Judge Amy Coney Barrett, Donald Trump’s nominee to fill the vacant seat on the Supreme Court, is certain to be questioned at length (and ultimately opposed no matter her answers) over the issue of abortion. Just as slavery was America’s defining issue of the 1800’s, abortion will be our defining issue of the 20th and 21st centuries. Just as slavery was America’s original national sin that cost us a bloody civil war to extirpate, legalized abortion on demand is the terrible sin that may cost us even more dearly. If it is a terrible crime to put a man in chains, what can we say of the slaughter of more than sixty million unborn, innocent children?
“Roe v. Wade is settled law,” the Democrats like to say, and they will demand that any nominee for the Supreme Court assure them that it will remain settled law.
Precedent and the law. It is interesting how important the principle of stare decisis becomes once the Democrats have achieved their desired outcome. Prayer banned in public schools, gay marriage, abortion: the courts are the least democratic of our branches of government, but it is there that the Democrats have accomplished their most dramatic and corrosive transformations of American society. Transformations that they could not pass through the legislative process. Transformations that they do not intend to be reversed.
Roe v. Wade is bad law. It was literally made up, an exercise in creative thinking from the mind of liberal justices with no basis in the Constitution. But now it is settled law, the Democrats say, and may not be touched. So if the Supreme Court rules on something, that mean it is absolute, immutable, forever set in stone and no legislative or judicial process can ever change it.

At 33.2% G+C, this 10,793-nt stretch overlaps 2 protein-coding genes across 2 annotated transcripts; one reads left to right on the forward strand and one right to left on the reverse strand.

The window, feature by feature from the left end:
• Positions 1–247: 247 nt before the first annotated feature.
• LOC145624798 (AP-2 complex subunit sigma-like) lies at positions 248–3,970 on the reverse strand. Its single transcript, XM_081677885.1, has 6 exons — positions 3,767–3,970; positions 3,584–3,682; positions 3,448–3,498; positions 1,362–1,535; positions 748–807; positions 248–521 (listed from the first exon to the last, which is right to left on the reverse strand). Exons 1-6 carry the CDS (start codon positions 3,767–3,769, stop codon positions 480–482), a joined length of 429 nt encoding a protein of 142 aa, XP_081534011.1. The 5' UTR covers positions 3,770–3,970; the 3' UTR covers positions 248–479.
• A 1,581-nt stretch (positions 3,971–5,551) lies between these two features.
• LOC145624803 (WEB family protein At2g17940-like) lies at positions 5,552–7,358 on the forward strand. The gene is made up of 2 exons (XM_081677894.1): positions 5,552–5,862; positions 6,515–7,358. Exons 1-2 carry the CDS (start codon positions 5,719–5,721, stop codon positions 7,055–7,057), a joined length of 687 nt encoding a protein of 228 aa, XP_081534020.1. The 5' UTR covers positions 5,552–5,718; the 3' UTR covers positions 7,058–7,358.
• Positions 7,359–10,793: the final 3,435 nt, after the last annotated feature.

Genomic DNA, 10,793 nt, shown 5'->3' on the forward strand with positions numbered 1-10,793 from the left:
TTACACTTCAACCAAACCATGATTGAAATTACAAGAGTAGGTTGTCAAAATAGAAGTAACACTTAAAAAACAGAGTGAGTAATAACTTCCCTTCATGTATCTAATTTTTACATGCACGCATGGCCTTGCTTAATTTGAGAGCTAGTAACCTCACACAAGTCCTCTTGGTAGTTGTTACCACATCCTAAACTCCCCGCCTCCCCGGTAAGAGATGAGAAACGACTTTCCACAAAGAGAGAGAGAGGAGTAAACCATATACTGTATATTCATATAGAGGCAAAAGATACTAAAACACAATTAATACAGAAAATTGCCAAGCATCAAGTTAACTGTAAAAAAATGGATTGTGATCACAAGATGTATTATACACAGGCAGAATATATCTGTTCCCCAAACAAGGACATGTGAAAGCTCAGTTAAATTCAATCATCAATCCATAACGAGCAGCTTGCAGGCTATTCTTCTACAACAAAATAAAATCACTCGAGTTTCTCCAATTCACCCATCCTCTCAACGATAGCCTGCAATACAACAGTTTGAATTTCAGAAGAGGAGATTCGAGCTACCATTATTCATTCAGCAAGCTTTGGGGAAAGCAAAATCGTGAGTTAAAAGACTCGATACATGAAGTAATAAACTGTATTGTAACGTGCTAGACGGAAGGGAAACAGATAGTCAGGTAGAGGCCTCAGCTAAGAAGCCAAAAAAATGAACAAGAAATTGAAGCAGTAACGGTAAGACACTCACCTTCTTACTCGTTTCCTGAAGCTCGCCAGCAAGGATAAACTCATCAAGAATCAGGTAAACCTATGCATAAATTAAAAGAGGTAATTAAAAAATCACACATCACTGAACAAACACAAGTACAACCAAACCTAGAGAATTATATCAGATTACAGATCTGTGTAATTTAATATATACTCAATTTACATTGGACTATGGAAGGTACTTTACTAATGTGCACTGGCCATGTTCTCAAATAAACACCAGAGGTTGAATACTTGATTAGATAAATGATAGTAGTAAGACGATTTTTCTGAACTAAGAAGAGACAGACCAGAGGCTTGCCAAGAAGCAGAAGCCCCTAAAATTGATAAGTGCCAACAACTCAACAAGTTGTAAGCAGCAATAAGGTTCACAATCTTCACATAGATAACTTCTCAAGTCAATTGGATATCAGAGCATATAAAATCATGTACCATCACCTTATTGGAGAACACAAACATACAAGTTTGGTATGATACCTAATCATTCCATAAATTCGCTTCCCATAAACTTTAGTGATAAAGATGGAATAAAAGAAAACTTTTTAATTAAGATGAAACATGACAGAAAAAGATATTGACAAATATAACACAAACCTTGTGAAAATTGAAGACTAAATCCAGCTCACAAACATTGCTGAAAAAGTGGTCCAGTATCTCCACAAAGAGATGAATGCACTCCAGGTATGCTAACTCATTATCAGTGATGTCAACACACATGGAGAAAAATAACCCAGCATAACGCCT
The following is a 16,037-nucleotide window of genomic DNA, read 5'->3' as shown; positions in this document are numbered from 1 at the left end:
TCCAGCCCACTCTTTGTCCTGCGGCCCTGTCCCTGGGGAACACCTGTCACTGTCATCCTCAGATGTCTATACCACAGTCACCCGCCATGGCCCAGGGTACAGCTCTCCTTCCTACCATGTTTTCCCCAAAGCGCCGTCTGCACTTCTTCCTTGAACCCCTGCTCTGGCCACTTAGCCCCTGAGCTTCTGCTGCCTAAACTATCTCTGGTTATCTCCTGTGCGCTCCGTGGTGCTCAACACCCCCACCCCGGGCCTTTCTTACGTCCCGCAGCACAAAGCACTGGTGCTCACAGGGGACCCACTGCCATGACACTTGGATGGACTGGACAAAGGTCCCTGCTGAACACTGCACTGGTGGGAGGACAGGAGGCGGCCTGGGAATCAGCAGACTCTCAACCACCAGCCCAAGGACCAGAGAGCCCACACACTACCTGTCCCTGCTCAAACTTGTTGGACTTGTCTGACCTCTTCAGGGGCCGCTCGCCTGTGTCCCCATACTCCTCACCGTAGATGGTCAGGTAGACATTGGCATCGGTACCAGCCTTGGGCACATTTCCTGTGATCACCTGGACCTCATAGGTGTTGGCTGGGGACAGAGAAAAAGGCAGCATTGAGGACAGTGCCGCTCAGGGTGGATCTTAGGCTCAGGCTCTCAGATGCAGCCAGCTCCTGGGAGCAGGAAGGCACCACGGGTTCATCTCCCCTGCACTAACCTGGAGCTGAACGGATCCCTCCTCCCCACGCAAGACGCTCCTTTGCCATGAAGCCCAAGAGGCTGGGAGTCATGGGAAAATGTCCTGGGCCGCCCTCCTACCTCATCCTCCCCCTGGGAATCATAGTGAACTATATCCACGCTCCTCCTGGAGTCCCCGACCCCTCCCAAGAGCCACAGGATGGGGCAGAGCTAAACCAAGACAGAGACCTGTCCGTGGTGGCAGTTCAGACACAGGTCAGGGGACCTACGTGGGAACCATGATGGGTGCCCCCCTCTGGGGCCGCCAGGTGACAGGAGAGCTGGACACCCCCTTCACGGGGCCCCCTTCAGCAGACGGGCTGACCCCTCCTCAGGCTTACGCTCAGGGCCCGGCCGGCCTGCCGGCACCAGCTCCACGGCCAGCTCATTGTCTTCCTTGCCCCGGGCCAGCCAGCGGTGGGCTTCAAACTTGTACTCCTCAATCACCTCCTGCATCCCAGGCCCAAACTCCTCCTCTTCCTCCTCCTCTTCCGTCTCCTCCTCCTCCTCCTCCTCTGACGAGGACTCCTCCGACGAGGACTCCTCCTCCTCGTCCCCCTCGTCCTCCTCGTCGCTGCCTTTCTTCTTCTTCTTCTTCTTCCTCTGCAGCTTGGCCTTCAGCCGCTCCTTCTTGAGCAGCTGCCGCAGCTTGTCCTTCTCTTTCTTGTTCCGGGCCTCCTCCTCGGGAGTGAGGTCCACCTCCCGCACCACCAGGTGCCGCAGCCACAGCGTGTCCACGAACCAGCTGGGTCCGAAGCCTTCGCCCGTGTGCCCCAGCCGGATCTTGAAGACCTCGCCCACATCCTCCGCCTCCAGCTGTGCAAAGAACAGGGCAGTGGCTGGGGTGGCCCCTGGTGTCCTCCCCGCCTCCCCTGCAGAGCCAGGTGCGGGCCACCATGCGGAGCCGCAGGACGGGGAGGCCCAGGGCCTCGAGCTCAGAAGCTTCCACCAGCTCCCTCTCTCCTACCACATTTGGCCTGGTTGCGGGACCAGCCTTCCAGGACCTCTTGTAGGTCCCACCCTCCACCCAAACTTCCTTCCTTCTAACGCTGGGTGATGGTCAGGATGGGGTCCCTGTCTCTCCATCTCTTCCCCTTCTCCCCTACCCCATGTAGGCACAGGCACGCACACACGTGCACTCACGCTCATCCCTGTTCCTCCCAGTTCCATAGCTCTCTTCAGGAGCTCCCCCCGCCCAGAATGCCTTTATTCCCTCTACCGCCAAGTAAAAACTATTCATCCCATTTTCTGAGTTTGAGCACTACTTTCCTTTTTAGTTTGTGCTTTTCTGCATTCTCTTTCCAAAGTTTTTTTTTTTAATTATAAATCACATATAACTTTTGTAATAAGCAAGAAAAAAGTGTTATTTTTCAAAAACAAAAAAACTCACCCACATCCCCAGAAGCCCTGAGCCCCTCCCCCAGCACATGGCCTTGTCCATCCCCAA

Really? The people have no recourse whatsoever if SCOTUS speaks? That is absurd on its face. We are no more bound in slavery to a tyranny of nine unelected judges than we are to any branch of our government. What recourse do the people have through the democratic process?
First, legislative. Everyone seems to have forgotten, but we have three co-equal branches of government, and any two of them may overrule the third. Congress and the president have the power to remove an issue from the purview of the Supreme Court, and if that effort reaches an impasse (a runaway court tries to declare such an action by the other two branches”unconstitutional”) Congress may impeach if necessary. But a resort to such drastic measures would be one of those “constitutional crises” we’re always hearing about. The usual (supposedly) non-confrontational method of overturning a decision of the Supreme Court is as follows:
- The people elect a president that will appoint justices who see things differently.
- The people elect a senate that will confirm the justices that their president nominates.
- The people wait for vacancies on the court to provide their president the chance to act.
This process can take decades, and when the lives of sixty million or so unborn children are the price of the patience it demands, it is especially unfortunate that the people, the president and the congress were unable to muster the courage or conviction necessary to restrain and overturn the corrupt decision immediately. But the fact that it took decades for the will of the people to move does not somehow render the original flawed decision immutable. If the people cannot in any way reverse a bad decision of the court through the legal processes of government, then we truly do live under a tyranny, and the only remedy is the one prescribed by the Declaration of Independence:
That whenever any Form of Government becomes destructive of these ends, it is the Right of the People to alter or to abolish it…
Is this what the Democrats are suggesting? That the only way the American people can overcome stare decisis is to overthrow their government and start over?
No, Roe v. Wade is “settled law” just like the Dred Scott decision was settled law. It is settled until it is reversed.